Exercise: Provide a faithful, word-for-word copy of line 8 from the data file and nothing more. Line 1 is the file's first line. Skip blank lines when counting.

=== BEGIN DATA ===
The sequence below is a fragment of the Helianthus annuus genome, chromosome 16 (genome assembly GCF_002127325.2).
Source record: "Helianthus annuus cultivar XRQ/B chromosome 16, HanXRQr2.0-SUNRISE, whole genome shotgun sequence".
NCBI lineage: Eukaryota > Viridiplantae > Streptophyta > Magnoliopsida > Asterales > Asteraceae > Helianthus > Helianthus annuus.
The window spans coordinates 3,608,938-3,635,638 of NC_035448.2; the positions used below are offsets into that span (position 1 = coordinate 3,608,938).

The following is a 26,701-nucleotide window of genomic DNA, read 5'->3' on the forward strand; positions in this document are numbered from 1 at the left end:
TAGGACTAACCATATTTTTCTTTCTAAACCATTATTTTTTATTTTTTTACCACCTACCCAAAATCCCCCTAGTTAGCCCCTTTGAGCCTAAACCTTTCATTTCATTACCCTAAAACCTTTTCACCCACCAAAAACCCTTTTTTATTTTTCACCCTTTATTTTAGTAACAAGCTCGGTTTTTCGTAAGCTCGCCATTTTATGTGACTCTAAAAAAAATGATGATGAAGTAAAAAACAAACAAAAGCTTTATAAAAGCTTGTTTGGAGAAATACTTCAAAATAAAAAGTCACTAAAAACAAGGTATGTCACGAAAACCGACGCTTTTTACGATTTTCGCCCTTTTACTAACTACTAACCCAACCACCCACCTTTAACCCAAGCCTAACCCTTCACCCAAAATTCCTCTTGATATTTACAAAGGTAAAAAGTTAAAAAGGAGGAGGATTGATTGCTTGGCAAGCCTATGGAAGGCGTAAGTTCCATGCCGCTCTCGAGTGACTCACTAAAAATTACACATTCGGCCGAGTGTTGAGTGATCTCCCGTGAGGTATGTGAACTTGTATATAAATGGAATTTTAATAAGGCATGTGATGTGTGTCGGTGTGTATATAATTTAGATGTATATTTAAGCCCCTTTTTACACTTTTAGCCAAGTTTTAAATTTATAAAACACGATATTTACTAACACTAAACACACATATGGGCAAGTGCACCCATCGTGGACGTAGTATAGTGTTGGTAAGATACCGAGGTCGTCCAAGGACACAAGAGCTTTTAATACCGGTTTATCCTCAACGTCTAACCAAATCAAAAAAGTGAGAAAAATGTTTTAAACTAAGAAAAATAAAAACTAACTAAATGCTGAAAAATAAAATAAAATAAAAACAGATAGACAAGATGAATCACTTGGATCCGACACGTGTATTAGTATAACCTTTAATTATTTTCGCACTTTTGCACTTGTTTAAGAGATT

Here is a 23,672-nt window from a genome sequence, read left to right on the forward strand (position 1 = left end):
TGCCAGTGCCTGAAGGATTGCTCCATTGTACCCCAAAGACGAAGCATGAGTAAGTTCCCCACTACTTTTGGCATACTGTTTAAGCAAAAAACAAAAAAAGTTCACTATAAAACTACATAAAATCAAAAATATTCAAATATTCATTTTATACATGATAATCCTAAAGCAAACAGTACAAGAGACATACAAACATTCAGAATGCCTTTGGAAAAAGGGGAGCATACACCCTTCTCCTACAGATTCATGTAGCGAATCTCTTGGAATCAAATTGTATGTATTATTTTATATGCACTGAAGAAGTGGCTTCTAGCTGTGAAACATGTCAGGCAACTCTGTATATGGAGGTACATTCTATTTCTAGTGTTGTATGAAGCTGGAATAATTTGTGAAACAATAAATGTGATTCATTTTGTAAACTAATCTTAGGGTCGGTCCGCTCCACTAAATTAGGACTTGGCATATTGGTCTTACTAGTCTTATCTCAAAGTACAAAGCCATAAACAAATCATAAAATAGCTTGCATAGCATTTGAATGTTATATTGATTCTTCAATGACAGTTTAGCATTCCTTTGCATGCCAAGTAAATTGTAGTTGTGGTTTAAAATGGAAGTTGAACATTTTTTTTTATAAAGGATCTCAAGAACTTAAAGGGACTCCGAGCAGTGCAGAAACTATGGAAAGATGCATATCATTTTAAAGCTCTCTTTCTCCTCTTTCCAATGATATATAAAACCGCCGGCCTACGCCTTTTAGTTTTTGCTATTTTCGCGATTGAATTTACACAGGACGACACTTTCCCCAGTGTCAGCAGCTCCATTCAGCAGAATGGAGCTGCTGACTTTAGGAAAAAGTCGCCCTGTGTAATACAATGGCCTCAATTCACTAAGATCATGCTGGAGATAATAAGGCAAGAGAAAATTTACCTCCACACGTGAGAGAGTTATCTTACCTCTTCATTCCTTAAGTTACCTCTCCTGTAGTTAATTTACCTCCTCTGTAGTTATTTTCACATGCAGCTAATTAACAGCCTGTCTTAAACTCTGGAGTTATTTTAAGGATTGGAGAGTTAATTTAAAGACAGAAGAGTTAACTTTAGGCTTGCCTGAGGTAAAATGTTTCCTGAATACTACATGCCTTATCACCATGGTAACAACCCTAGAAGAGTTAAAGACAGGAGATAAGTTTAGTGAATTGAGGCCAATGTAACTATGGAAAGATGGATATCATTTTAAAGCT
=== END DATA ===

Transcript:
TGCCAGTGCCTGAAGGATTGCTCCATTGTACCCCAAAGACGAAGCATGAGTAAGTTCCCCACTACTTTTGGCATACTGTTTAAGCAAAAAACAAAAAAAGTTCACTATAAAACTACATAAAATCAAAAATATTCAAATATTCATTTTATACATGATAATCCTAAAGCAAACAGTACAAGAGACATACAAACATTCAGAATGCCTTTGGAAAAAGGGGAGCATACACCCTTCTCCTACAGATTCATGTAGCGAATCTCTTGGAATCAAATTGTATGTATTATTTTATATGCACTGAAGAAGTGGCTTCTAGCTGTGAAACATGTCAGGCAACTCTGTATATGGAGGTACATTCTATTTCTAGTGTTGTATGAAGCTGGAATAATTTGTGAAACAATAAATGTGATTCATTTTGTAAACTAATCTTAGGGTCGGTCCGCTCCACTAAATTAGGACTTGGCATATTGGTCTTACTAGTCTTATCTCAAAGTACAAAGCCATAAACAAATCATAAAATAGCTTGCATAGCATTTGAATGTTATATTGATTCTTCAATGACAGTTTAGCATTCCTTTGCATGCCAAGTAAATTGTAGTTGTGGTTTAAAATGGAAGTTGAACATTTTTTTTTATAAAGGATCTCAAGAACTTAAAGGGACTCCGAGCAGTGCAGAAACTATGGAAAGATGCATATCATTTTAAAGCTCTCTTTCTCCTCTTTCCAATGATATATAAAACCGCCGGCCTACGCCTTTTAGTTTTTGCTATTTTCGCGATTGAATTTACACAGGACGACACTTTCCCCAGTGTCAGCAGCTCCATTCAGCAGAATGGAGCTGCTGACTTTAGGAAAAAGTCGCCCTGTGTAATACAATGGCCTCAATTCACTAAGATCATGCTGGAGATAATAAGGCAAGAGAAAATTTACCTCCACACGTGAGAGAGTTATCTTACCTCTTCATTCCTTAAGTTACCTCTCCTGTAGTTAATTTACCTCCTCTGTAGTTATTTTCACATGCAGCTAATTAACAGCCTGTCTTAAACTCTGGAGTTATTTTAAGGATTGGAGAGTTAATTTAAAGACAGAAGAGTTAACTTTAGGCTTGCCTGAGGTAAAATGTTTCCTGAATACTACATGCCTTATCACCATGGTAACAACCCTAGAAGAGTTAAAGACAGGAGATAAGTTTAGTGAATTGAGGCCAATGTAACTATGGAAAGATGGATATCATTTTAAAGCT